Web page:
Rumkale to open to tourism

Rumkale (Roman Castle), which was home to many civilizations throughout history and an important center for early Christianity and known to be a place where copies of the Bible were reproduced, will be open to tourism.
Rumkale is located on a hill surrounded with rocks in the region where Merzimen Stream flows into the Euphrates. It is home to structures from the Urartu, Babylon, Sumerian, Seljuk and Ottoman eras. The castle and its vicinity also attract tourists, thanks to its natural beauties along the banks of the Euphrates River, particularly in spring months.
Johannes, one of the apostles of Jesus Christ, is said to have settled in Rumkale during the Roman era and reproduced copies of the Bible in a rock-carved room. The area was occupied by various Byzantine and Armenian warlords during the Middle Ages. The castle was the seat of an Armenian patriarch in the 12th century.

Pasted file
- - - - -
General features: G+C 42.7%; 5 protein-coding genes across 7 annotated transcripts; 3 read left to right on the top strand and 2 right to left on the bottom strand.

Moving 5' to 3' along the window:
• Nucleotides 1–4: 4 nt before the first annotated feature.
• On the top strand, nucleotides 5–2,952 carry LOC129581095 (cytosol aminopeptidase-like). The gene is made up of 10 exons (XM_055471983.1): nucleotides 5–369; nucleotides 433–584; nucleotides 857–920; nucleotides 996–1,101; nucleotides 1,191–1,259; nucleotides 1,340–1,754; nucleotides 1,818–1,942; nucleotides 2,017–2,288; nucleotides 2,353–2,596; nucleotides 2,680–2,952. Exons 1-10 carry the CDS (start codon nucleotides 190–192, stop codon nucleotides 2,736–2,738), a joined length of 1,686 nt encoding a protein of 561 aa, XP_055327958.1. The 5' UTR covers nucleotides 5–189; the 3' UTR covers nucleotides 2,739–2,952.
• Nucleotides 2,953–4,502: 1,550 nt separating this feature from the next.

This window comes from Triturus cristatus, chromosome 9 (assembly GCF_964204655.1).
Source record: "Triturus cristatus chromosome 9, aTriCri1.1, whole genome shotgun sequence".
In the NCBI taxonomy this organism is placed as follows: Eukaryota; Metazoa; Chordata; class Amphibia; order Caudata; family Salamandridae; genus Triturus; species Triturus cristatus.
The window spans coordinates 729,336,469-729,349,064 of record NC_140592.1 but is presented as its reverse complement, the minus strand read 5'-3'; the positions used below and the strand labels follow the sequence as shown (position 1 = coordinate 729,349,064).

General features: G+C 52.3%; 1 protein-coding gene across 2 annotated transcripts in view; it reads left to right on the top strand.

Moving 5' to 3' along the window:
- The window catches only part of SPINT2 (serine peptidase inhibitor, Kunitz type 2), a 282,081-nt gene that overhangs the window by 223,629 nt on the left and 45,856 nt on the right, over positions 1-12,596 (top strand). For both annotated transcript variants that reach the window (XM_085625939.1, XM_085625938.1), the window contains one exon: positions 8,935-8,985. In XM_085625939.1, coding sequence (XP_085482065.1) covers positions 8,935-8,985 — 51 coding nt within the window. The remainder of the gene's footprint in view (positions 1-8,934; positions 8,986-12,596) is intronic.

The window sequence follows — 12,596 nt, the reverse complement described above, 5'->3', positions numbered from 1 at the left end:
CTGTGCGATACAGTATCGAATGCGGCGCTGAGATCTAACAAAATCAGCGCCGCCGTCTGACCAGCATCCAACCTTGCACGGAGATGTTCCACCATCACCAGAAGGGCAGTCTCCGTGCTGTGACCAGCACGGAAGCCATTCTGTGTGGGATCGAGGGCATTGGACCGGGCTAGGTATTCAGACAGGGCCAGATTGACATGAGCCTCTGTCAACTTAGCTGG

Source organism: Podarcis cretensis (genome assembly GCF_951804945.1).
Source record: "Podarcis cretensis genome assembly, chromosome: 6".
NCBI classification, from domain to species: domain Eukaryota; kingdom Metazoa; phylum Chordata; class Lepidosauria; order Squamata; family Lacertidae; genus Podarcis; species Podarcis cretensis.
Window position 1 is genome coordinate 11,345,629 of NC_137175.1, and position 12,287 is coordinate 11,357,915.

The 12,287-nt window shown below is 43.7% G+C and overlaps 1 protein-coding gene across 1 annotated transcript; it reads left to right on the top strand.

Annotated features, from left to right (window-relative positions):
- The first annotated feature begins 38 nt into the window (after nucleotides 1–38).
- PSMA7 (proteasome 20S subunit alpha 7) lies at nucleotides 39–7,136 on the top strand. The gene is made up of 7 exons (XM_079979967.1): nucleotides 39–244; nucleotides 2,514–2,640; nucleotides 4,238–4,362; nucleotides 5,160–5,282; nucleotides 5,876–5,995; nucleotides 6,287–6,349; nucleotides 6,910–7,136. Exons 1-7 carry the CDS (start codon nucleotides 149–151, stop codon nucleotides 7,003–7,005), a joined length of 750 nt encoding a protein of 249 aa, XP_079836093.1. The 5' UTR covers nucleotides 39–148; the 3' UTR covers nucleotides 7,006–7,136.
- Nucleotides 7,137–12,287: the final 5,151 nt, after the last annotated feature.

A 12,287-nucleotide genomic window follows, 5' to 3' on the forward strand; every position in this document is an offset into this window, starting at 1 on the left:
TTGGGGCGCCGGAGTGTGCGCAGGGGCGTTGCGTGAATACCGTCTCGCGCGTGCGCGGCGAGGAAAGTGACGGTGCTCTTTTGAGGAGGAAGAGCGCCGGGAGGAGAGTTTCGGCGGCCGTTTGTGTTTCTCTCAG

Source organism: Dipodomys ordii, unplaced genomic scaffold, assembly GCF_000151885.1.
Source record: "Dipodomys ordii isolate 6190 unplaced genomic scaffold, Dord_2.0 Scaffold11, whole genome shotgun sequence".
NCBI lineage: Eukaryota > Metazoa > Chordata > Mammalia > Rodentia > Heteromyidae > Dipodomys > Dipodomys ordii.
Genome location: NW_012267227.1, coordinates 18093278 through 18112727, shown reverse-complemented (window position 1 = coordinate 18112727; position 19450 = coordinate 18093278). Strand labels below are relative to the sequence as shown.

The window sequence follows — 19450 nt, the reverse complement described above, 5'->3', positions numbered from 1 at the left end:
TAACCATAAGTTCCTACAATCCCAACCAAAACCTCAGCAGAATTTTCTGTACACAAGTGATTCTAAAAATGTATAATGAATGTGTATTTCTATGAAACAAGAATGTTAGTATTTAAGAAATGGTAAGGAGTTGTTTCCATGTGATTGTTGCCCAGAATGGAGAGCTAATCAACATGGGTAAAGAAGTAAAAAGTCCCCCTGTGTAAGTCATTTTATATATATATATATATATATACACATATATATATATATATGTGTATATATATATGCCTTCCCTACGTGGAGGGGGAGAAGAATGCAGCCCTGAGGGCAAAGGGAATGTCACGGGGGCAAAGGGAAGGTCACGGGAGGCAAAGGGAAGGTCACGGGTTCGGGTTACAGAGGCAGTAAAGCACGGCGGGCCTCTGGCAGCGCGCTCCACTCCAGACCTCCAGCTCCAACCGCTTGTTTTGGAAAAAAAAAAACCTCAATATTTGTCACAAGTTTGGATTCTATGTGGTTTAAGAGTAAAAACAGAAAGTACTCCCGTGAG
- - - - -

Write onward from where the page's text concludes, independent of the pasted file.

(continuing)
Restoration works that have been carried out by the Culture and Tourism Ministry have come to an end in the eastern and western walls of the castle as well as in the Barşavma Monastery, which was built in the 13th century in the north of the castle.
Gaziantep Mayor Fatma Şahin said, “Euphrates is very important to us because we want to manage the water well. In this term, Euphrates is our biggest experience. The biggest civilizations in the world were born around the Euphrates. Zeugma, which is on the UNESCOTentative list of World Heritage Sites, and its historical culture and cultural heritage is around the Euphrates, too. Rumkale is located at the center of the Euphrates and the ministry has almost finished the restoration there. There are houses built before and during the Republican era. Their restorations have been finished, too.”

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